Print Page   |   Contact Us   |   Sign In   |   Join
IAEI Magazine
Blog Home All Blogs
Search all posts for:   

 

View all (1101) posts »
 

Extreme Weather and Time Pressures Undermine Safety

Posted By Darren Margerison, Thursday, January 01, 2009
Updated: Thursday, February 07, 2013

Over the past months we have had the pleasure of enduring another winter, and in the electrical industry this can always pose many challenges. Often workers are required to work in some of the worst conditions of extreme rain and wind and, unfortunately, they always find many time pressures on them to restore power, whether they are the distribution company linesmen working on the distribution system or the general electrical contractors working on the electrical installation.

In all states of Australia this has been the concern of the electrical regulators, along with the question of how do they communicate to the electrical industry that personal safety must never be compromised. Too often they are called to incidents where either a worker has received severe burns or at times has resulted in a casualty.

As Australia comes out of the winter months and we reflect on what has occurred, we have seen two distribution company workers become fatalities; so it has become a timely reminder to use the resources available to help us reduce the risk and to always take time prior to commencing work to consider the work to be undertaken.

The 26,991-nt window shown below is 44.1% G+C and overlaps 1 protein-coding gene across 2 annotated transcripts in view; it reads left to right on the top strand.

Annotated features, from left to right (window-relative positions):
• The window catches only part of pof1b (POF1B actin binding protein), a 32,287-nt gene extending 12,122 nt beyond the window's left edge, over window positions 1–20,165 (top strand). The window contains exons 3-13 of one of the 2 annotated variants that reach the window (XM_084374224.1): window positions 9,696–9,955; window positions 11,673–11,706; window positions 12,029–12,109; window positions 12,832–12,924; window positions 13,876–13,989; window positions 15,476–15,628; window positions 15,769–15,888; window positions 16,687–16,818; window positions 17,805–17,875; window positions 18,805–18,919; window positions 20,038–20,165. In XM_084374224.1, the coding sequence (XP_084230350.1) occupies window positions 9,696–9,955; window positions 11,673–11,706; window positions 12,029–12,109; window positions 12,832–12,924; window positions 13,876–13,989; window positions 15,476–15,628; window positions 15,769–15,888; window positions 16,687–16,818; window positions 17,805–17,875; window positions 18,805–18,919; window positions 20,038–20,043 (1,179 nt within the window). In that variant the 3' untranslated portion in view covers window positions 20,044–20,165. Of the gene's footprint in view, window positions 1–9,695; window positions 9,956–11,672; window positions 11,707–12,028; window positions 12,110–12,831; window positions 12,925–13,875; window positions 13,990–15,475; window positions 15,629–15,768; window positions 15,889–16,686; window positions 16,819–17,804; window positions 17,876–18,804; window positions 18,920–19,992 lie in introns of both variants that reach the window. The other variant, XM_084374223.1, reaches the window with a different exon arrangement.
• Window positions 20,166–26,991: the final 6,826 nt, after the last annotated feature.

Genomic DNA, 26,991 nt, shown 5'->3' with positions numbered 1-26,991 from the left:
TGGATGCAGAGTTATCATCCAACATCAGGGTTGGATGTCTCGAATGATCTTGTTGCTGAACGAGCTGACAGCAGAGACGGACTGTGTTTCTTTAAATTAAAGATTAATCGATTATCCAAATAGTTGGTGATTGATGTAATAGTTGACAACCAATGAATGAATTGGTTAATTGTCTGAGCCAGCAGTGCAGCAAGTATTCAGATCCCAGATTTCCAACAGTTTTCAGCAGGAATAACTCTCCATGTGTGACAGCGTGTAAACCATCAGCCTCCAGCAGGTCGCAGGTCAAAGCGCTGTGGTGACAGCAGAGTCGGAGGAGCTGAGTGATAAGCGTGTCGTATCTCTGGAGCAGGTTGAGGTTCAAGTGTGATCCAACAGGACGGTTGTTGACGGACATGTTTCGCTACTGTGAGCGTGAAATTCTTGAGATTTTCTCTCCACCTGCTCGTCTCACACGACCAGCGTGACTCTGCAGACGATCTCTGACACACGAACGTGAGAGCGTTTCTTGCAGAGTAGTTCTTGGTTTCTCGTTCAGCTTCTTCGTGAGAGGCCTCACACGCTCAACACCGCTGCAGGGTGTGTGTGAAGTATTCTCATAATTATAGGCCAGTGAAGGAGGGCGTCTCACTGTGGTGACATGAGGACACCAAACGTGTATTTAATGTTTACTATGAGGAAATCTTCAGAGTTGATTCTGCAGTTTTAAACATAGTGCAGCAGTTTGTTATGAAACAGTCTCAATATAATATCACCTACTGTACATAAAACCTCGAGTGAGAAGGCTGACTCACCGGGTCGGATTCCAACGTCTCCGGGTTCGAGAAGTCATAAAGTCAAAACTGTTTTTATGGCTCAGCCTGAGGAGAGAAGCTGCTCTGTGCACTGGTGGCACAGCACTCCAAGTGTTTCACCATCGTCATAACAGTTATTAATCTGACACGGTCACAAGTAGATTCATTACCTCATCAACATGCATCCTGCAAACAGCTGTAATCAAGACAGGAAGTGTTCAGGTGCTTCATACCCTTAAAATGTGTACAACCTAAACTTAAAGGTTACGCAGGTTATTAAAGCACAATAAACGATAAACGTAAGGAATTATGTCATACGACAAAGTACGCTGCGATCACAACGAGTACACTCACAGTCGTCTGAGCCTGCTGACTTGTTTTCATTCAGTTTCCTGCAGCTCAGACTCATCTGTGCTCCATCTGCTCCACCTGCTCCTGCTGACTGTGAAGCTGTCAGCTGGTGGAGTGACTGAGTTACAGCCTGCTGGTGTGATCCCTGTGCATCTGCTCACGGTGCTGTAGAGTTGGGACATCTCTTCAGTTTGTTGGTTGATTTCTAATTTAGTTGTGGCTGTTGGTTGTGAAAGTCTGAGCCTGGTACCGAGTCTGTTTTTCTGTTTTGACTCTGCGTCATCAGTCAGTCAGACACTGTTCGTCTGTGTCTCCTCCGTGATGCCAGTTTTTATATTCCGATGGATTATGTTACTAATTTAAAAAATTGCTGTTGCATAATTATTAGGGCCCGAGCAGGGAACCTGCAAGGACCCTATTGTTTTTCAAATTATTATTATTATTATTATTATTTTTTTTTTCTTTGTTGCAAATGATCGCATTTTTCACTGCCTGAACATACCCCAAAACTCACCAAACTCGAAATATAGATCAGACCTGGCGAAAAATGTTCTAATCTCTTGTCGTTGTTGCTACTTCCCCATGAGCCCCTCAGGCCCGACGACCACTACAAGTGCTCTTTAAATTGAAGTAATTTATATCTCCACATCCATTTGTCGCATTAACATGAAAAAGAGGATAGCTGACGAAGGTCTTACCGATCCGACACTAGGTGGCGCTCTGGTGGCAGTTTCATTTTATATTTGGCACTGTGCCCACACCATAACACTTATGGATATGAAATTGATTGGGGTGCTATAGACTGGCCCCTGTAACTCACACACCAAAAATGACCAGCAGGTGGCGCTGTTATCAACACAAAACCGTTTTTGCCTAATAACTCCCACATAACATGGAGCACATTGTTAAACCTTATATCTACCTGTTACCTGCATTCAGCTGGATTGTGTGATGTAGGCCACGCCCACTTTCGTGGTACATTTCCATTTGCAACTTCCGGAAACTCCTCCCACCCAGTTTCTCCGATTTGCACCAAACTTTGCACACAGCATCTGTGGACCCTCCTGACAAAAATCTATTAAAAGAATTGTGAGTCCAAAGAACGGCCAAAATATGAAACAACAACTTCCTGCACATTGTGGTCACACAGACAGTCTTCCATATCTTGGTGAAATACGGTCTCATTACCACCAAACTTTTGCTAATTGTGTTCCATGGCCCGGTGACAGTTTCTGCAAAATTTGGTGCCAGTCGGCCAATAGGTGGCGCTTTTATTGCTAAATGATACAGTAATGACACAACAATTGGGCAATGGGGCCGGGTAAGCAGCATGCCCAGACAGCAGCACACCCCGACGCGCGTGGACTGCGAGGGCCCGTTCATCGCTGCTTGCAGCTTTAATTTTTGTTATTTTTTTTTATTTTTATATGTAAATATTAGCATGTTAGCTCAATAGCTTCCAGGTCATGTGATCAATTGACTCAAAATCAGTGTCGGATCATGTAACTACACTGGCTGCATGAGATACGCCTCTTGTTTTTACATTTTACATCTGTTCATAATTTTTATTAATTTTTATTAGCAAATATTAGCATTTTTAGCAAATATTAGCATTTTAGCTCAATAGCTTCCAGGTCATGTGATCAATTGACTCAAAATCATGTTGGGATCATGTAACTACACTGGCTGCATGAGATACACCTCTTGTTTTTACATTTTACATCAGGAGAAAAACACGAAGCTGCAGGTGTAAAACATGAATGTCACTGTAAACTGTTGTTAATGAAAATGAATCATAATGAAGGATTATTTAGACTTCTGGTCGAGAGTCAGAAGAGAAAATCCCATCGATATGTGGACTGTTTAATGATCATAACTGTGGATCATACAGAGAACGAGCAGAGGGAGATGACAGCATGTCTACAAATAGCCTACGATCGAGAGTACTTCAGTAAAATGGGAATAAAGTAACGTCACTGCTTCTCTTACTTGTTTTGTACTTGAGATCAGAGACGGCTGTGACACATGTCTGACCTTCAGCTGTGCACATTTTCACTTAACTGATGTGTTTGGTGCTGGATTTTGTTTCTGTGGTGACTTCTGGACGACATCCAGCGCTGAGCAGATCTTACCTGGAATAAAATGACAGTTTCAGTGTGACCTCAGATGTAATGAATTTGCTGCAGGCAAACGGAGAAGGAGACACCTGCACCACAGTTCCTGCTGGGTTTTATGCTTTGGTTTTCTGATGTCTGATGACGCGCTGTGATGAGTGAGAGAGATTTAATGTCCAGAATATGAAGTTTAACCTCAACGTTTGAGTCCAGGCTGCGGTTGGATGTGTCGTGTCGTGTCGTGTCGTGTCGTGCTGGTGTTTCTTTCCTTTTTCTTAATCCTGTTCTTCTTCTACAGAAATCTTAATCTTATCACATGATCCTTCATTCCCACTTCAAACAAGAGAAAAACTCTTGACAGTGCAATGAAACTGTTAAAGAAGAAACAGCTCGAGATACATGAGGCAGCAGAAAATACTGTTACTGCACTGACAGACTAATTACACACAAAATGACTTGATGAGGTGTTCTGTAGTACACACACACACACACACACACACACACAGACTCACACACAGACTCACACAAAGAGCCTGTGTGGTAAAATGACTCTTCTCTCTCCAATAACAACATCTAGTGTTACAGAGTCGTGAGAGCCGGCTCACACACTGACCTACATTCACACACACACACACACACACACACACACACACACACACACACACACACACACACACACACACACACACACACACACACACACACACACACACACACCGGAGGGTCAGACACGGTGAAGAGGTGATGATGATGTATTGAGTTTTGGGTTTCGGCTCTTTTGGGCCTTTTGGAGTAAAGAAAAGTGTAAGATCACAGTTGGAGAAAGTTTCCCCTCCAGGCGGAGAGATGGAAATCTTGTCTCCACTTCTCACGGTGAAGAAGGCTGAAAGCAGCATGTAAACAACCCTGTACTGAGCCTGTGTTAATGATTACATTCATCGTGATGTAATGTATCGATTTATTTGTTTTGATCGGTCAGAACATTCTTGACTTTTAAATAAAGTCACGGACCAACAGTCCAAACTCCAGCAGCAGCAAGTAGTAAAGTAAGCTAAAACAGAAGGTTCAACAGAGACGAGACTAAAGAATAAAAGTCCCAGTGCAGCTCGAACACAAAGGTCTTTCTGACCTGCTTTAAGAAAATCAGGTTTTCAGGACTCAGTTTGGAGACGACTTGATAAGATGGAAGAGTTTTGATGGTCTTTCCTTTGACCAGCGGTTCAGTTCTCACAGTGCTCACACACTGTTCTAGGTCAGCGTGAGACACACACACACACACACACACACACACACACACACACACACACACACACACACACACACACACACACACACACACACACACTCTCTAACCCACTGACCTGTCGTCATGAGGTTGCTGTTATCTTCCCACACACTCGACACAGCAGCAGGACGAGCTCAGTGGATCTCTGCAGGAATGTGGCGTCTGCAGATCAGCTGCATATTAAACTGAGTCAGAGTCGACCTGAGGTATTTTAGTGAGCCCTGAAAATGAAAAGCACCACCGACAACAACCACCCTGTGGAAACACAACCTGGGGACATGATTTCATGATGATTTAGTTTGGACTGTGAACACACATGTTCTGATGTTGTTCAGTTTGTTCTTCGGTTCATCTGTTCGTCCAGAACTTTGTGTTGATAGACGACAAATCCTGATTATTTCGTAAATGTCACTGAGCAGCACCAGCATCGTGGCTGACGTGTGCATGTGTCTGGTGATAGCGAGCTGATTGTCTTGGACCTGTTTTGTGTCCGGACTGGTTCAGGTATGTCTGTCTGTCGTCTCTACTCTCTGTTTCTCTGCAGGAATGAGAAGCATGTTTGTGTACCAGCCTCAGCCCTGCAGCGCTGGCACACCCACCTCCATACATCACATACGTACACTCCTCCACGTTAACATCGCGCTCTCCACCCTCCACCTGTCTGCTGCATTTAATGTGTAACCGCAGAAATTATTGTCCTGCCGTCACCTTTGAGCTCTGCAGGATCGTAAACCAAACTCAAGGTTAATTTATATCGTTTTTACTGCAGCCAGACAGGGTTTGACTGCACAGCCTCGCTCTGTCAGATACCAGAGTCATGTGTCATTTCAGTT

For the general electrical contractors there was an Australian Standard developed called AS/NZS 4836:2001 that outlined the requirements for safe electrical work on low voltage electrical installations. The objective of the standard was to provide the electrical worker with (a) the principles of safe working practices; and (b) recommended procedures for safe working practices.

This standard addresses the areas of risk control, safety measures required, test equipment, personal protective equipment and some case studies. This was developed following the production of similar documents by many of Australia’s regulators; however, even though it was produced, many workers still do not know of its existence. Many of the regulators have also chosen to retain a similar document to this standard and allow this to be available on their website at no cost, which has then allowed the training providers to make use of these documents to ensure that safety is retained for the electrical worker.

Distribution company workers are usually working on circuits above low voltage, which in Australia are commonly 11 kV, 22 kV and 66 kV. Safety documents in this area have traditionally been the domain of the electrical regulators and in Victoria there is a document that is called The Blue Book and its title is,Code of Practice of Electrical Safety for Work On or Near High Voltage Electrical Apparatus. This document is available free on the Energy Safe Victoria website at www.esv.vic.gov.au.

This document outlines the requirements for general safety, training and authorization, working in the vicinity of electrical apparatus, approach to apparatus, operation, earthing, access for work on or near and placing back into service of high voltage electrical apparatus. Since the production of the document, there has also been an increase in use of this document by companies that operate their own high voltage systems, such as the petro-chemical industry, car manufacturers, etc.

These documents are only of use if they are communicated to the intended users and made readily available; for this reason alone, many electrical regulators are using their websites to communicate this information.


Read more by Darren Margerison

Tags:  Featured  January-February 2009 

Share |
Permalink | Comments (0)